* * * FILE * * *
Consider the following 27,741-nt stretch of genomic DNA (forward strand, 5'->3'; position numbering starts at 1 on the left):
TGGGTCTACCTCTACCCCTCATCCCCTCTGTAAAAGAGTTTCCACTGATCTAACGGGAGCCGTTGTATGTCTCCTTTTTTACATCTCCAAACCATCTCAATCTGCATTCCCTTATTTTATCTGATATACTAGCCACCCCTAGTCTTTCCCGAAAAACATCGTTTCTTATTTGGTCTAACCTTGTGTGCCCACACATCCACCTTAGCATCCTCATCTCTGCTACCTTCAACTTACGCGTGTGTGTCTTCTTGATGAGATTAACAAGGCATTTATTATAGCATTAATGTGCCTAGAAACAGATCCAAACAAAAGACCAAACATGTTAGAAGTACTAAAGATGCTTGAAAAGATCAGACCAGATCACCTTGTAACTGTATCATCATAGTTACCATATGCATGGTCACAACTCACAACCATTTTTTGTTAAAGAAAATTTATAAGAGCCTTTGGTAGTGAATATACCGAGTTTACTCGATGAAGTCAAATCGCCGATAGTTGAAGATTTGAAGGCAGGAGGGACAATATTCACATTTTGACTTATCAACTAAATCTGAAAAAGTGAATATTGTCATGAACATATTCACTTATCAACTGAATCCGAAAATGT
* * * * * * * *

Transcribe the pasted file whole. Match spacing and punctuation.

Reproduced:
Consider the following 27,741-nt stretch of genomic DNA (forward strand, 5'->3'; position numbering starts at 1 on the left):
TGGGTCTACCTCTACCCCTCATCCCCTCTGTAAAAGAGTTTCCACTGATCTAACGGGAGCCGTTGTATGTCTCCTTTTTTACATCTCCAAACCATCTCAATCTGCATTCCCTTATTTTATCTGATATACTAGCCACCCCTAGTCTTTCCCGAAAAACATCGTTTCTTATTTGGTCTAACCTTGTGTGCCCACACATCCACCTTAGCATCCTCATCTCTGCTACCTTCAACTTACGCGTGTGTGTCTTCTTGATGAGATTAACAAGGCATTTATTATAGCATTAATGTGCCTAGAAACAGATCCAAACAAAAGACCAAACATGTTAGAAGTACTAAAGATGCTTGAAAAGATCAGACCAGATCACCTTGTAACTGTATCATCATAGTTACCATATGCATGGTCACAACTCACAACCATTTTTTGTTAAAGAAAATTTATAAGAGCCTTTGGTAGTGAATATACCGAGTTTACTCGATGAAGTCAAATCGCCGATAGTTGAAGATTTGAAGGCAGGAGGGACAATATTCACATTTTGACTTATCAACTAAATCTGAAAAAGTGAATATTGTCATGAACATATTCACTTATCAACTGAATCCGAAAATGT